Fed up with politics in your organisation?

It really does not matter whether you like it or not. Politcs is a part of life in any organisation, big or small. As a leader you have to recognise this fact and accept that you need to learn how to understand and operate in this arena. I have experienced many unpleasant experiences because I have been quite naive about it. So I have been particullarly interested on the subject over the years. Out of need, of course!

What kind of political landscape do you find in your company? One of these three, maybe?

Highly political. In these type of organizations there is plenty of gossip and rumours. Some strong sense of competition among individuals and groups. It can happen overtly or in disguise. Upsetting any relevant individuals in the ‘inner circle’ might not be the best idea. Rules and standars may be well defined, but often not applied consistently.

Moderate political. Often organizations growing quickly and undergoing a great deal of change. Lots of important decisions need to be taken and challenged. People are rewarding according to individual merits and managers may feel the need to come up with their own ways to get things done.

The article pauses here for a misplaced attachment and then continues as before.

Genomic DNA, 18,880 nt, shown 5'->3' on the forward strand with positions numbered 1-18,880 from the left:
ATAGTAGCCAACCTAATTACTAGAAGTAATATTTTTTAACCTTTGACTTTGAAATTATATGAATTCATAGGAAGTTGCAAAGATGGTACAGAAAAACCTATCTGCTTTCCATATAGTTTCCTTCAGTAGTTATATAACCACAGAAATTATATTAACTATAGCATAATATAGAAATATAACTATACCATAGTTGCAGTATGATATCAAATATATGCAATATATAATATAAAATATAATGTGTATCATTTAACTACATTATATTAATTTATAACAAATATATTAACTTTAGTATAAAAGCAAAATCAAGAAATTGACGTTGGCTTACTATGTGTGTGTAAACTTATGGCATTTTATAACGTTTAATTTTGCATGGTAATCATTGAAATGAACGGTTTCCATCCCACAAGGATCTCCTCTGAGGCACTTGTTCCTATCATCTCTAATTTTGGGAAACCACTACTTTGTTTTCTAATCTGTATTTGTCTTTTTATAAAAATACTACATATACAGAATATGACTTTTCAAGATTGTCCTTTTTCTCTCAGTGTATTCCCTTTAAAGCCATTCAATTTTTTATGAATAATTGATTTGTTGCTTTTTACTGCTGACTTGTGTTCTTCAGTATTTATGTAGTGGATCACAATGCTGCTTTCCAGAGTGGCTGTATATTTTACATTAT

Minor political. In organisations or departments where everybody knows and loves everybody. Not so common! Managers follow company’s rules and sort out all conflicts through good will and discussion. There is a high level of trust and respect between workmates and a strong sense of camaraderie.

How would you define your own organisation? One of them, two or all three scenarios? It could very well be the case! Now let me share one of my learnings about how you may be managing with politics:

The ideal scenario, being politically astute. You develop high awareness of what is going on in the company, department, or team. You understand that politics is something you have to live with and operate in this environment comfortably. But you do it while maintaining your credibility and integrity with everyone around. Doable, but not so easy. Why? To do it in an ethical way you have to be inclusive, haven’t you? And you need to constantly check you act in harmony with the organisational values. You have to recognize and honestly care about others’ needs and wants.

Or you may be the one who manipulates the system, highly involved, getting whatever you want by using relationships to your advantage. When was the last time you came across someone like that? They are the political operators. Oh, they are a handful. A right pain in the neck. Self-interested, they will pursue their individuals goals and will do anything to place themselves where they feel they belong. No matter the cost in lives. They will take no prisoners. They are very successful in the short and medium term, they may climb the ladder fairly quickly. Since they are very good with people, and seem to be very authentic, you find out too late they acted in their own interest. But they are so destructive in the long term. The fall in their case is even bigger.